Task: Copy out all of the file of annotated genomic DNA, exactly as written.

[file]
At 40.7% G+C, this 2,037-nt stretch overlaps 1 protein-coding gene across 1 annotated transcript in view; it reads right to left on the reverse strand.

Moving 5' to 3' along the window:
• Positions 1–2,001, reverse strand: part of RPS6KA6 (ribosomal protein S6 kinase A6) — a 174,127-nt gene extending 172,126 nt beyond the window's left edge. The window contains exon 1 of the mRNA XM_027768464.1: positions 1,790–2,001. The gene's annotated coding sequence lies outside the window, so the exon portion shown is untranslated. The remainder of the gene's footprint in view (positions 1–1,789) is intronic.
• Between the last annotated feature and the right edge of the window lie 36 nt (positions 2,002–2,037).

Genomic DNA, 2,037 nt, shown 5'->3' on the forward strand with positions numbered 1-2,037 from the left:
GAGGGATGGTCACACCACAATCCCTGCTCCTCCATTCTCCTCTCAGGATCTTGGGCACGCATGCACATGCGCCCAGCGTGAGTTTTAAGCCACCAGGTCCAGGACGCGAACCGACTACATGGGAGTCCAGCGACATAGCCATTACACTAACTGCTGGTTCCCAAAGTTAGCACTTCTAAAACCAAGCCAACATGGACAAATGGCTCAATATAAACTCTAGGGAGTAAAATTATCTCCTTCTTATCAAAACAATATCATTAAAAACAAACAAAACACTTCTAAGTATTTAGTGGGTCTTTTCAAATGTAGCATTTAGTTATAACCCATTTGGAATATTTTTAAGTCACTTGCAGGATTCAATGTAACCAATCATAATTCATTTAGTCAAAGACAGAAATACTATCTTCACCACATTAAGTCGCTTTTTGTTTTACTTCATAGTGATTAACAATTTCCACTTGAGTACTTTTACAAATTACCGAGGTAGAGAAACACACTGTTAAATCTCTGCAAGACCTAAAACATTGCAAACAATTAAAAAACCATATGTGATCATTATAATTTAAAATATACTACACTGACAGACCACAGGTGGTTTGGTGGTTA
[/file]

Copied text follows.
At 40.7% G+C, this 2,037-nt stretch overlaps 1 protein-coding gene across 1 annotated transcript in view; it reads right to left on the reverse strand.

Moving 5' to 3' along the window:
• Positions 1–2,001, reverse strand: part of RPS6KA6 (ribosomal protein S6 kinase A6) — a 174,127-nt gene extending 172,126 nt beyond the window's left edge. The window contains exon 1 of the mRNA XM_027768464.1: positions 1,790–2,001. The gene's annotated coding sequence lies outside the window, so the exon portion shown is untranslated. The remainder of the gene's footprint in view (positions 1–1,789) is intronic.
• Between the last annotated feature and the right edge of the window lie 36 nt (positions 2,002–2,037).

Genomic DNA, 2,037 nt, shown 5'->3' on the forward strand with positions numbered 1-2,037 from the left:
GAGGGATGGTCACACCACAATCCCTGCTCCTCCATTCTCCTCTCAGGATCTTGGGCACGCATGCACATGCGCCCAGCGTGAGTTTTAAGCCACCAGGTCCAGGACGCGAACCGACTACATGGGAGTCCAGCGACATAGCCATTACACTAACTGCTGGTTCCCAAAGTTAGCACTTCTAAAACCAAGCCAACATGGACAAATGGCTCAATATAAACTCTAGGGAGTAAAATTATCTCCTTCTTATCAAAACAATATCATTAAAAACAAACAAAACACTTCTAAGTATTTAGTGGGTCTTTTCAAATGTAGCATTTAGTTATAACCCATTTGGAATATTTTTAAGTCACTTGCAGGATTCAATGTAACCAATCATAATTCATTTAGTCAAAGACAGAAATACTATCTTCACCACATTAAGTCGCTTTTTGTTTTACTTCATAGTGATTAACAATTTCCACTTGAGTACTTTTACAAATTACCGAGGTAGAGAAACACACTGTTAAATCTCTGCAAGACCTAAAACATTGCAAACAATTAAAAAACCATATGTGATCATTATAATTTAAAATATACTACACTGACAGACCACAGGTGGTTTGGTGGTTA